For the second season in a row, the reigning Premier League champions are putting together an abysmal defence, even if this one is less unexpected than last season's.
The Leicester City board declared their "unwavering support" in Claudio Ranieri today as his fairytale champs and Champions League high-flyers flirt with relegation. Ever since Doug Ellis sacked Ron Atkinson the day after issuing such a message, the vote of confidence has been regarded as a harbinger of doom. Basically, a stop-gap utterance until a successor can be found and a P45 typed up.
But where does it sit in the pantheon of the all-time worst title defences.
Leeds United 1992-93
Within a few short years of this Leeds United's 1991-92 triumph, it was difficult to believe it had ever happened. As Alex Ferguson's Manchester United side turned into a nervous wreck in sight of the finish line, Leeds stole in to claim the League title in only their second year back in the top flight.
They had a strong midfield, comprising of Gary McAllister, Gary Speed and David Batty. Rod Wallace alternated being playing as a striker and drifting out wide on the right. Tony Dorigo earned an England call-up. Up front, they relied strongly on the worthy target man Lee Chapman.
Posterity, however, has decided that Lee Chapman wasn't a striking enough emblem for this success and has decided to overstate the role of the much more box office Eric Cantona, who only scored three goals in seven starts that season.
One of the main reasons this victory, to paraphrase Rob Smyth, has aged so badly, was on account of the manager who drove it.
Even in the 1990s, Howard Wilkinson, the most unglamorous manager ever to lift the English league title, seemed to belong to a different era.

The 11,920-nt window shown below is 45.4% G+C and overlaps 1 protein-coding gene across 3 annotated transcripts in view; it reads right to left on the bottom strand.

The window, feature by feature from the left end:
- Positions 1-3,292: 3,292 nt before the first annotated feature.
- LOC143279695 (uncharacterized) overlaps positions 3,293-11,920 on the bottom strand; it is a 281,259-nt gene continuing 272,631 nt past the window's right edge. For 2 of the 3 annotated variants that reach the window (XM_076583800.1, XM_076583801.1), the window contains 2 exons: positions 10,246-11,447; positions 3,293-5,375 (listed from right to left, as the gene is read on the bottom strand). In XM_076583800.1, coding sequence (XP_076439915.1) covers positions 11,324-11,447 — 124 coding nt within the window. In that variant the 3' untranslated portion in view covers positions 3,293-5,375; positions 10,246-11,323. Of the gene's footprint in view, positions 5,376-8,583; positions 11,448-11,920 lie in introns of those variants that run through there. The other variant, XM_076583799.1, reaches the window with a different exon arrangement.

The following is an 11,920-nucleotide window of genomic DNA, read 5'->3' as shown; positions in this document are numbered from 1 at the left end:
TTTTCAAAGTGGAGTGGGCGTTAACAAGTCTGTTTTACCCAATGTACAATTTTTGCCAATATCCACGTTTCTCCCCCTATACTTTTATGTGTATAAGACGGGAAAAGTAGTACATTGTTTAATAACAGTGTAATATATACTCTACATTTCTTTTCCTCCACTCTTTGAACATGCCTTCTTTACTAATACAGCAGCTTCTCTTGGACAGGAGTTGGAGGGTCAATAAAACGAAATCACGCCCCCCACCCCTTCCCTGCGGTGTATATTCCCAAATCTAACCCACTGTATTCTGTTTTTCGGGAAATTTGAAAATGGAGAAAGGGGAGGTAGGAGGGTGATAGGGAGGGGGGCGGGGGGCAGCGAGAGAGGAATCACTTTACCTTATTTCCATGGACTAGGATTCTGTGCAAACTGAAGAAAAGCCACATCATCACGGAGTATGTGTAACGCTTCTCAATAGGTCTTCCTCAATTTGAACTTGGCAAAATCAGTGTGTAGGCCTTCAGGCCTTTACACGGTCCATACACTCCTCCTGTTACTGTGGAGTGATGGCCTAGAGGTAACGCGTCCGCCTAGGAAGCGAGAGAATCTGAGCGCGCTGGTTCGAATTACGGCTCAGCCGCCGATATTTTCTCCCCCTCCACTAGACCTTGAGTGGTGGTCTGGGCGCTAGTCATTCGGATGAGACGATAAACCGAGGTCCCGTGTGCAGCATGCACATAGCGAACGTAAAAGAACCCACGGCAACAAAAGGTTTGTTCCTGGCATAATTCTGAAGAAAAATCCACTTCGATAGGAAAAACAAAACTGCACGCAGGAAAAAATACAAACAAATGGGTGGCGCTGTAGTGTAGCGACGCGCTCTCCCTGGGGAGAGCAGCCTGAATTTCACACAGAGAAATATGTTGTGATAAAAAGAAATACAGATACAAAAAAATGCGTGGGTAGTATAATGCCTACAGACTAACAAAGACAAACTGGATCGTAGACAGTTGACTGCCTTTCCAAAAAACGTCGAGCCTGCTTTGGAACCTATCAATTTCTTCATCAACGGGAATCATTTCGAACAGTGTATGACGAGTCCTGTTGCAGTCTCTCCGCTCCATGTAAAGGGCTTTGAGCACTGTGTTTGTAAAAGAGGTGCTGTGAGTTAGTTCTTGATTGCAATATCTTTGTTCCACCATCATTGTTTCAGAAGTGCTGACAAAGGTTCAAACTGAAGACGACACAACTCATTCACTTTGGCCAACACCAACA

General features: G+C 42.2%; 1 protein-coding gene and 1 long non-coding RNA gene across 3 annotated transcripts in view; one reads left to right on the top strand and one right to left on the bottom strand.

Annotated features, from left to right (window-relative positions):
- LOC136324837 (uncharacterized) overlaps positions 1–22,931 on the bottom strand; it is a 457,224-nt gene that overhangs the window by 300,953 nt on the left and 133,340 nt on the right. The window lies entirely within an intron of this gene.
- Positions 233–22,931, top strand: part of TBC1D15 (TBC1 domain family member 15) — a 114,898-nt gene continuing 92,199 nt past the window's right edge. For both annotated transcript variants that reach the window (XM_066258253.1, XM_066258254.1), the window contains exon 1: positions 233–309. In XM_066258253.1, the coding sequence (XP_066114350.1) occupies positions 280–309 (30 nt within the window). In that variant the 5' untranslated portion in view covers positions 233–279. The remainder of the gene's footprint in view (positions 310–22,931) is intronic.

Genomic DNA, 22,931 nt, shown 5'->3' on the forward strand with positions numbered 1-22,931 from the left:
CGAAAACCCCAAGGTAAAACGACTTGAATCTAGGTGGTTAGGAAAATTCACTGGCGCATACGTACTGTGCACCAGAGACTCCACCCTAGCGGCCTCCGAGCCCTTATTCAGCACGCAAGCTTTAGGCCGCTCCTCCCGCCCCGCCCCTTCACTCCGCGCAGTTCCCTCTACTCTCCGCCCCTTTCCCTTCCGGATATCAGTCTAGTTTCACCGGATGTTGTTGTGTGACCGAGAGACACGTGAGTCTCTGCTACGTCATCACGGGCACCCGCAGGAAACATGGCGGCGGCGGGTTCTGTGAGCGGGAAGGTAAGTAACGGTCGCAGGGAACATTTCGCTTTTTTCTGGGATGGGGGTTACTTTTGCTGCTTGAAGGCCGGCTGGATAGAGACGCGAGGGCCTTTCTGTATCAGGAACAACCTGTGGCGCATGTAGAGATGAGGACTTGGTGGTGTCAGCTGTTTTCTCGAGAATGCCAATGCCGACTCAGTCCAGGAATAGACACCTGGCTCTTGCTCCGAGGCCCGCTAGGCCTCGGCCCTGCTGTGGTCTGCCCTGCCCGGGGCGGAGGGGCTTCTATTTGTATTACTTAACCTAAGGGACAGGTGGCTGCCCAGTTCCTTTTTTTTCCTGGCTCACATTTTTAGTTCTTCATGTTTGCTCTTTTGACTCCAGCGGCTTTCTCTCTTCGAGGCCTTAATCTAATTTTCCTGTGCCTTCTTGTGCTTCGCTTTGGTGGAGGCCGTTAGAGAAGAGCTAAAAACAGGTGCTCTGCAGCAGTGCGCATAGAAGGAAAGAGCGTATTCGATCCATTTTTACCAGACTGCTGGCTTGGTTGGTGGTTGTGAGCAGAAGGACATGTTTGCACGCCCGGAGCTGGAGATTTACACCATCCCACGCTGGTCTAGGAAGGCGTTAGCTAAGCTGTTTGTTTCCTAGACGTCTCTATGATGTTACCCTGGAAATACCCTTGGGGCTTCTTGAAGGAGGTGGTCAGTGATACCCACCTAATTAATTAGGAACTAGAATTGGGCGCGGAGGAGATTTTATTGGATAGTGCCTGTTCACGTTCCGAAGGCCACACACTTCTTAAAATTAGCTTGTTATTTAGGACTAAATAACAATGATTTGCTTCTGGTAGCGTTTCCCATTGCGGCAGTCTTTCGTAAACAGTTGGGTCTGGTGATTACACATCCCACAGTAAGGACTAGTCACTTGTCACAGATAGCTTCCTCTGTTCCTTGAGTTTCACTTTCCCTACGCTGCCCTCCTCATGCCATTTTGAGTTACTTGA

Sargent Wilko, as his nickname suggested, favoured iron-clad discipline and players who were willing to work and conform to his way of thinking (hence, his inevitable falling out with Eric Cantona).
They were knocked out of the re-branded Champions League by Rangers before the knockout stage (the competition was still a knockout until it was whittled down to the final eight teams in 92-93).
They languished in the bottom half of the table from the off and eventually finished up in 17th place.
Remarkably, they did not win a single away game all season.
World Cups are ripe for dramatically poor title defences due to the amount of time that elapses between tournaments. Spain's attempt to defend their World Cup title last year was particularly desperate. Like all empires, their collapse was traumatic. France's made a miserable fist of attempting to defend their title in 2002, where they failed to score and collected only one point.
However, the worst World Cup defence of all goes to Italy in 2010, who managed to finish bottom of a group that was considered to be a gimme beforehand. They even contrived to finish below New Zealand.
South Africa saw the Italians at their most mystifying and self-defeating. A team with more than enough talent to make an impact on the competition were brought low by their own pathological negativity. Lippi, deeply distrustful of mercurial individualists, left both Cassano and Balotelli at home.
To quote James Richardson, Lippi's fanatical distrust of 'big colouful personalities left him with a team with zero personality.
The campaign gave us one remarkable stat which is rather damning of sub keeper Cagliari's Federico Marchetti. Italy allowed six shots on their goal across the three games and conceded five goals.
In typical Italian style, they only decided to show what they were capable of when they were at death's door. Fabio Quagliarelli, ignored by Lippi for two and half matches, allowed us a dramatic finale with a sumptuous chip which made it 3-2.
But it was too late.